3. ^ "Second Mi-38 Prototype Begins Testing". Archived from the original on 25 December 2014. Retrieved 24 December 2014. Cite uses deprecated parameter |dead-url= (help)
  4. ^ "Ростех :: Новости :: В преддверии HeliRussia 2013". Archived from the original on 25 December 2014. Retrieved 24 December 2014. Cite uses deprecated parameter |dead-url= (help)
  5. ^ http://www.military-today.com/helicopters/mi_38.htm
  6. ^ "Rotor & Wing". Archived from the original on 23 October 2014. Retrieved 24 December 2014. Cite uses deprecated parameter |dead-url= (help)
  7. ^ "FAI Record ID #16621 - Helicopters 10-20 tonnes, Altitude with 2,000 kg payload Archived 2013-12-03 at the Wayback Machine" Fédération Aéronautique Internationale Record date 10 September 2012. Accessed: 29 November 2013.
  8. ^ Perry, Dominic (4 January 2016). "Russia certificates new Mi-38 helicopter". London: Flightglobal. Archived from the original on 26 January 2016. Retrieved 4 January 2016. Cite uses deprecated parameter |dead-url= (help)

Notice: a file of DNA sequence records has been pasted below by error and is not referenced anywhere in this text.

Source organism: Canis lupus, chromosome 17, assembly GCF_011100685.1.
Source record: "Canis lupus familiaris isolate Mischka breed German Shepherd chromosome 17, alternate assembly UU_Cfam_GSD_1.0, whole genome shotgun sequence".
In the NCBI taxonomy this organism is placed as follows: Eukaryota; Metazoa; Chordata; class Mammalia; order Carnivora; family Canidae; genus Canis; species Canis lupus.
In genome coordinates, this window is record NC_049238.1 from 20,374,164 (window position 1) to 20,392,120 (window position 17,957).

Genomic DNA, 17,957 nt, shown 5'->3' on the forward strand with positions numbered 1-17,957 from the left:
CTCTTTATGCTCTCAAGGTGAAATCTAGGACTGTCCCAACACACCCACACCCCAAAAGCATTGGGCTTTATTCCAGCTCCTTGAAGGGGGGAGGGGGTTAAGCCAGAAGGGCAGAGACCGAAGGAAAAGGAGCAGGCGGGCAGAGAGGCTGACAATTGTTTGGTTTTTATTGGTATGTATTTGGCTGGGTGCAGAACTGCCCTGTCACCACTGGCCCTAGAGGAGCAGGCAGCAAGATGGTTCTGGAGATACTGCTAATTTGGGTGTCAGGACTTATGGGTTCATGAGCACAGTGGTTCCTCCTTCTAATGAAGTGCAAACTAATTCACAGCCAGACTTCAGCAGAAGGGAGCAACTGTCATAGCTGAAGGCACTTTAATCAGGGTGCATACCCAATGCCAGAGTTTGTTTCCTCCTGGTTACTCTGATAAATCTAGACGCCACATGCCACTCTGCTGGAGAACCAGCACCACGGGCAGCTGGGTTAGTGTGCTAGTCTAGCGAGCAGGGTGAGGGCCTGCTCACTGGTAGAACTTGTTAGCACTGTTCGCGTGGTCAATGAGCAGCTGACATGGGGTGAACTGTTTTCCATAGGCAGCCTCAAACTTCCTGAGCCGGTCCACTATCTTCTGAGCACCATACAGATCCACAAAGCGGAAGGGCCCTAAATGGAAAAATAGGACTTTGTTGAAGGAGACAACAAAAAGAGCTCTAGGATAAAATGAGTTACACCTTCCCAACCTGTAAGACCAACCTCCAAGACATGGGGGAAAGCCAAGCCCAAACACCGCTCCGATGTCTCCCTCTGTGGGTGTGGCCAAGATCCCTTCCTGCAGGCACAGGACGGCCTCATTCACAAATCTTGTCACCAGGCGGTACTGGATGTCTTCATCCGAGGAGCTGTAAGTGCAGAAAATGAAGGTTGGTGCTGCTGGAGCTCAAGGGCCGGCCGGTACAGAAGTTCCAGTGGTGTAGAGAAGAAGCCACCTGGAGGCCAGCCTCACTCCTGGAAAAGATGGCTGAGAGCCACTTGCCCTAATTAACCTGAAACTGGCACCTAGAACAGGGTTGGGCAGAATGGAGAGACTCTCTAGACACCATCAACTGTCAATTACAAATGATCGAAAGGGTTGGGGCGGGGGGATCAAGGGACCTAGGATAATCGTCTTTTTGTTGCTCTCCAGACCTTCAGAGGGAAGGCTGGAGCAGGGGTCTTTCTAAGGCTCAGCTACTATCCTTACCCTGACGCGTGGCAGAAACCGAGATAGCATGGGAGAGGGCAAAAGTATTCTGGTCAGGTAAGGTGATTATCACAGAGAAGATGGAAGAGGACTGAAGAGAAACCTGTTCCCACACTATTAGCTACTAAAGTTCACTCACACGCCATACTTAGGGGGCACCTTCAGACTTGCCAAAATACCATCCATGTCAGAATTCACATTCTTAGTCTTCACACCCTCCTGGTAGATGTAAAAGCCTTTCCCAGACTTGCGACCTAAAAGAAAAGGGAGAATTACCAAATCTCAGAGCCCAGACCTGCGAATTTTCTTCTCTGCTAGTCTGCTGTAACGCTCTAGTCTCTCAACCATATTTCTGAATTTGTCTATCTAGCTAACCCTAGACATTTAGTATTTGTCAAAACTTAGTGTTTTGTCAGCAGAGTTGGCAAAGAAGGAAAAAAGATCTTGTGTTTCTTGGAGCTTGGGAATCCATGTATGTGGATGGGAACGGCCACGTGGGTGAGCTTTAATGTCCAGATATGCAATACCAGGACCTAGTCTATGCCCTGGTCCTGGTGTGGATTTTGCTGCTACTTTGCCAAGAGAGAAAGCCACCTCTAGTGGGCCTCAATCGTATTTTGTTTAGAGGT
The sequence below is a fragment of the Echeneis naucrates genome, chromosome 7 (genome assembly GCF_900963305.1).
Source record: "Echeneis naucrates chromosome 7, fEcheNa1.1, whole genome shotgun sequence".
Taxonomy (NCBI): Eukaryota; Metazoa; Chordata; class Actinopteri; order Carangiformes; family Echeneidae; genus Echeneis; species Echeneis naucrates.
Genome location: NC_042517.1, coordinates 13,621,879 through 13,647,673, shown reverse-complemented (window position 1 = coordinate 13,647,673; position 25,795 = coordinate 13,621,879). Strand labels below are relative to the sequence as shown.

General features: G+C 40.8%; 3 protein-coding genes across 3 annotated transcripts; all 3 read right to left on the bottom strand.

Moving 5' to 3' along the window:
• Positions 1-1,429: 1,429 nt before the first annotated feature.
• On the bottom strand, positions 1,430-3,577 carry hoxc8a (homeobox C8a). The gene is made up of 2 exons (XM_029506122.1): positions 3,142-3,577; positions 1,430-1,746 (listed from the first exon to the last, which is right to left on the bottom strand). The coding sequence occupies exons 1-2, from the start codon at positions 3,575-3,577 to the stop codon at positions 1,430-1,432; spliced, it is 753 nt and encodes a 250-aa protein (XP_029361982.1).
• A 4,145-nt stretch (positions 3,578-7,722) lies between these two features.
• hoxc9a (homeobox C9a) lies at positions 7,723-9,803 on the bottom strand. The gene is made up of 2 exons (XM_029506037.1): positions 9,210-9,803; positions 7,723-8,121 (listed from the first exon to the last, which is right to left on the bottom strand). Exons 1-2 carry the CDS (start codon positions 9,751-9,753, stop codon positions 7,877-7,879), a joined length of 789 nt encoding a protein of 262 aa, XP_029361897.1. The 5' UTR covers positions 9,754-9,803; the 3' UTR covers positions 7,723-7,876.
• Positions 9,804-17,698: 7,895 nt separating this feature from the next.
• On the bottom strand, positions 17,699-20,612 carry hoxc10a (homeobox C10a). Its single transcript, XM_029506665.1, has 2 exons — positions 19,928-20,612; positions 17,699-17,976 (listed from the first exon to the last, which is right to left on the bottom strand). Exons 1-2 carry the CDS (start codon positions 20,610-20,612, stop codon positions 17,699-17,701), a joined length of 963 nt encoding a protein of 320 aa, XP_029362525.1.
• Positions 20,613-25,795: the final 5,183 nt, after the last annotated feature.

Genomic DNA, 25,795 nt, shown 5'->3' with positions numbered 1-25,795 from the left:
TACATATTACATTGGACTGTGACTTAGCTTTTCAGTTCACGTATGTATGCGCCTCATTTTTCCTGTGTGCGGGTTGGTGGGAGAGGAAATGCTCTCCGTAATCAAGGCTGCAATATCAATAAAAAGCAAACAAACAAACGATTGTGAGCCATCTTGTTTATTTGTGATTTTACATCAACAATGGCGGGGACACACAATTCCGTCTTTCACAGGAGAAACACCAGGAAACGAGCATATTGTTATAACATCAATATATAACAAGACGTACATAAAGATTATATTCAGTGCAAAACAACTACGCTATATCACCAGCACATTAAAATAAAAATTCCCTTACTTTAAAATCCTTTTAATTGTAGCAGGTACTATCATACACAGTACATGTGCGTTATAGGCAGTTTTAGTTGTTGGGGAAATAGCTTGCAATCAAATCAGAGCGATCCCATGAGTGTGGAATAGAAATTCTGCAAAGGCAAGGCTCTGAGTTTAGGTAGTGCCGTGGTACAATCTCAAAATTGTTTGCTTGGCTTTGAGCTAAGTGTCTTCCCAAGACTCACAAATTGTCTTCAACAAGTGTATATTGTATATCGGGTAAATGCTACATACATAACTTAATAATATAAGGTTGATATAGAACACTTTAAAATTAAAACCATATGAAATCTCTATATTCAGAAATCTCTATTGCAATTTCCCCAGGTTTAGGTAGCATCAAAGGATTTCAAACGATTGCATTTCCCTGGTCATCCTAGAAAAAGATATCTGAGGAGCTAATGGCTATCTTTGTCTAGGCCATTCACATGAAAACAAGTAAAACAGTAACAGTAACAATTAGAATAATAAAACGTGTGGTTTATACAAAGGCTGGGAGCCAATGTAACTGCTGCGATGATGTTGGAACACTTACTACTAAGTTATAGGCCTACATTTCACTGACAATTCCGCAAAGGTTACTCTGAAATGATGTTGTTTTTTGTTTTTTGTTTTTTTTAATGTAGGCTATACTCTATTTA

9. ^ "Archived copy". Archived from the original on 2018-02-22. Retrieved 2018-02-21. Cite uses deprecated parameter |dead-url= (help)CS1 maint: archived copy as title (link)
  10. ^ "Первый полет опытного вертолета Ми-38Т для Министерства обороны России". bmpd.livejournal.com. 24 November 2018. Retrieved 14 December 2018.
  11. ^ "Archived copy". 27 November 2018. Archived from the original on 28 November 2018.CS1 maint: archived copy as title (link)
  12. ^ "Russia's first militarised Mi-38T transport helicopter makes maiden flight". Defence Blog. 2018-11-24. Retrieved 2019-08-06.
  13. ^ Jennings, Gareth (21 December 2018). "Russia to begin receiving Mi-38T upgraded helos in 2019". IHS Jane's 360. London. Archived from the original on 21 December 2018. Retrieved 23 December 2018. Cite uses deprecated parameter |deadurl= (help)
  14. ^ Jackson, Paul, ed. (2000). Jane's all the World's Aircraft 2000–01 (91st ed.). Coulsdon, Surrey, United Kingdom: Jane's Information Group. pp. 431–432. ISBN 978-0710620118.

The initial version of this article was based on material from aviation.ru. It has been released under the GFDL by the copyright holder.

External links[edit]